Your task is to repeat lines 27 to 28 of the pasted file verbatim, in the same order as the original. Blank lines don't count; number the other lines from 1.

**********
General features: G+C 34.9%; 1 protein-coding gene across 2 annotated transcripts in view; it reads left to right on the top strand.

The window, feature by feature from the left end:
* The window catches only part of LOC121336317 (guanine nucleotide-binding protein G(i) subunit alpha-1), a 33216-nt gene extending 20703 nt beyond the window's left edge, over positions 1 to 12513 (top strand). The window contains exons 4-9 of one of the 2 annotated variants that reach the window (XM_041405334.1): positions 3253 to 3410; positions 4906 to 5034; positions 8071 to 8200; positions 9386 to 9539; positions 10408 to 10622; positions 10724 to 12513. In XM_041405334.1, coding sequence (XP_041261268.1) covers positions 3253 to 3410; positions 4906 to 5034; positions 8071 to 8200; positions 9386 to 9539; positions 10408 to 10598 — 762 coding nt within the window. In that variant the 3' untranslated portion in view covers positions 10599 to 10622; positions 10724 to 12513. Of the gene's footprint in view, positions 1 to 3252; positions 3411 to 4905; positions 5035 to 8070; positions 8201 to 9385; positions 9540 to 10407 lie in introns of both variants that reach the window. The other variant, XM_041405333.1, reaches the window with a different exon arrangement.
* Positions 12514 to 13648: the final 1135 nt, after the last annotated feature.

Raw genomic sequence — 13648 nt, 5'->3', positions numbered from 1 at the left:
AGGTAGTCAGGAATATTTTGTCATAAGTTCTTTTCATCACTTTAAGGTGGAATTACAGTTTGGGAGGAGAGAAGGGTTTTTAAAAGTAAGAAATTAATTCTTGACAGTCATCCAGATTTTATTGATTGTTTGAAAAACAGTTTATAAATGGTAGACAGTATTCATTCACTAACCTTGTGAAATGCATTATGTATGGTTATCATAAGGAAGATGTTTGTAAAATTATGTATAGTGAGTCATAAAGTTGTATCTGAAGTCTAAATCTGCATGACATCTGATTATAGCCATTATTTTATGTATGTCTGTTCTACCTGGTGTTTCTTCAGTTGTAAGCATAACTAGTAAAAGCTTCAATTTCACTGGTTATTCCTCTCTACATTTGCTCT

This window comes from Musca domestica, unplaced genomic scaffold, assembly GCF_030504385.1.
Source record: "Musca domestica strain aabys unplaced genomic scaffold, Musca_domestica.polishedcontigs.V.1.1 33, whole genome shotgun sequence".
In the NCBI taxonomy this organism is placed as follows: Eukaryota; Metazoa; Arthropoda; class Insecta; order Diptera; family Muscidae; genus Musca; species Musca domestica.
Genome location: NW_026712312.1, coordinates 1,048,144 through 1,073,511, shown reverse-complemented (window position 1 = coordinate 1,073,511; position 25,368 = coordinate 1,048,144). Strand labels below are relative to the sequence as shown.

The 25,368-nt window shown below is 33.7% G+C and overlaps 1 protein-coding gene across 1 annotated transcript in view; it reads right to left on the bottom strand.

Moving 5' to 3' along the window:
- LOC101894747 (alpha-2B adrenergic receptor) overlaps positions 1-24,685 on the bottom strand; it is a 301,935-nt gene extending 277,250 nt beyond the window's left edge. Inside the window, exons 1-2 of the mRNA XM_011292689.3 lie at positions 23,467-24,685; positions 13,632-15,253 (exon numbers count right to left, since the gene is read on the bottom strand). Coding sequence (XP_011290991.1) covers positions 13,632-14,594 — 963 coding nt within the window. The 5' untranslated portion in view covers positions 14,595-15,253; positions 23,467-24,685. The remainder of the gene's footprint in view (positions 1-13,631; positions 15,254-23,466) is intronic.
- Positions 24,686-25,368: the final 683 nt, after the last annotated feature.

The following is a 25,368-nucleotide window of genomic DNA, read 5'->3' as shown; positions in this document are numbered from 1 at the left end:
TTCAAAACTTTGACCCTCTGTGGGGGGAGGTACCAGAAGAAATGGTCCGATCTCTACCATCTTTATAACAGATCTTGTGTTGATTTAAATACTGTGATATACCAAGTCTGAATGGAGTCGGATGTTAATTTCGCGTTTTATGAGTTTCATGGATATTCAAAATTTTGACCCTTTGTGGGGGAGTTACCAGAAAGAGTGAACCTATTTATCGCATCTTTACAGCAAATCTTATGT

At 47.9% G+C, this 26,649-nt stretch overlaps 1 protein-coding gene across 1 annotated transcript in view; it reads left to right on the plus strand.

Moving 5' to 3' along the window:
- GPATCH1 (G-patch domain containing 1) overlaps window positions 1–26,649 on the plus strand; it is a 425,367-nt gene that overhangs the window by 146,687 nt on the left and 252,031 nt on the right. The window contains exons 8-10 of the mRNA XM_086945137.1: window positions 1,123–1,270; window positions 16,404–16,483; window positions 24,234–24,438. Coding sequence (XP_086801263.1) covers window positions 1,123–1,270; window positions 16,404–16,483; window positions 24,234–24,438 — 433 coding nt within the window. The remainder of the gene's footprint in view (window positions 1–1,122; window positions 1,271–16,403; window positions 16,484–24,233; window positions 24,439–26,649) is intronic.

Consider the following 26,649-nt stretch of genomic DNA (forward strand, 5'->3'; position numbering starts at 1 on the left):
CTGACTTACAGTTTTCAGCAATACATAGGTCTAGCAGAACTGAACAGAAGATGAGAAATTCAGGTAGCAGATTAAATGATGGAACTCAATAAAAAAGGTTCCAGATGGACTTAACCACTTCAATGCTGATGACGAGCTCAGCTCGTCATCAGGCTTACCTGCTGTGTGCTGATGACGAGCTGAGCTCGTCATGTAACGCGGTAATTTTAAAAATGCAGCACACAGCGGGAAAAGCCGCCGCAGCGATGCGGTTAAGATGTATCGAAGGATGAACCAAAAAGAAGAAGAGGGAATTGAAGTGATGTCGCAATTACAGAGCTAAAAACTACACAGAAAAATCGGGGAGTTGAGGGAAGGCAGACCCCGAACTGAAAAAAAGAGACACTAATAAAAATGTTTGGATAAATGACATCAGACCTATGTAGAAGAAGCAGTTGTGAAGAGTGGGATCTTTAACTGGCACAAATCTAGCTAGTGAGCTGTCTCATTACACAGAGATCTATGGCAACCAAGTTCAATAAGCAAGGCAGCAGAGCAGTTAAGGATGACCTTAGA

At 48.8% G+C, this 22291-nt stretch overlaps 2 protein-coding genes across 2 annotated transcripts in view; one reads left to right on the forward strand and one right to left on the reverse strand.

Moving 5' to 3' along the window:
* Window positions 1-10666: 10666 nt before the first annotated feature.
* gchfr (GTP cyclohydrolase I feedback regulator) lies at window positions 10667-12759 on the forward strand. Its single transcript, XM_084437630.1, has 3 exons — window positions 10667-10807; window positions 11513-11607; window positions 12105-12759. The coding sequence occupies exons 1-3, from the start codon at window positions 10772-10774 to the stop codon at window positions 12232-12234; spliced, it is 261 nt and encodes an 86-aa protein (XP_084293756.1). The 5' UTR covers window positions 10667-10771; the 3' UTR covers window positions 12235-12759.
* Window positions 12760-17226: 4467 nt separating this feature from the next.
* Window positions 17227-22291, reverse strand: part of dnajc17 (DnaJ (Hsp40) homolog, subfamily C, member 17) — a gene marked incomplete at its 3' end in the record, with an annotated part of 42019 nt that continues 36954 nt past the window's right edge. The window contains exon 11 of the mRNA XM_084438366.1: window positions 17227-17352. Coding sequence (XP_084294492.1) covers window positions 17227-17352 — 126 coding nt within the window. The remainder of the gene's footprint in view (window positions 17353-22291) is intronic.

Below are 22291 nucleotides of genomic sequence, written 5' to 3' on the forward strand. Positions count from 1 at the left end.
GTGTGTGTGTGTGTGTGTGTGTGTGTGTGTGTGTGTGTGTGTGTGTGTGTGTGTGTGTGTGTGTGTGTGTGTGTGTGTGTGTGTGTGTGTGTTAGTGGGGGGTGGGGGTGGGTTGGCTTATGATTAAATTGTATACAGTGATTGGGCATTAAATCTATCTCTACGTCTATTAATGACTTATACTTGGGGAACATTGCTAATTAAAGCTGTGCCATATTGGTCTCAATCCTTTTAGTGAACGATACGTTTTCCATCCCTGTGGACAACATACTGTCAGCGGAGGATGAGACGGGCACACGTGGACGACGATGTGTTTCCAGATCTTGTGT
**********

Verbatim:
* Window positions 17227-22291, reverse strand: part of dnajc17 (DnaJ (Hsp40) homolog, subfamily C, member 17) — a gene marked incomplete at its 3' end in the record, with an annotated part of 42019 nt that continues 36954 nt past the window's right edge. The window contains exon 11 of the mRNA XM_084438366.1: window positions 17227-17352. Coding sequence (XP_084294492.1) covers window positions 17227-17352 — 126 coding nt within the window. The remainder of the gene's footprint in view (window positions 17353-22291) is intronic.

Below are 22291 nucleotides of genomic sequence, written 5' to 3' on the forward strand. Positions count from 1 at the left end.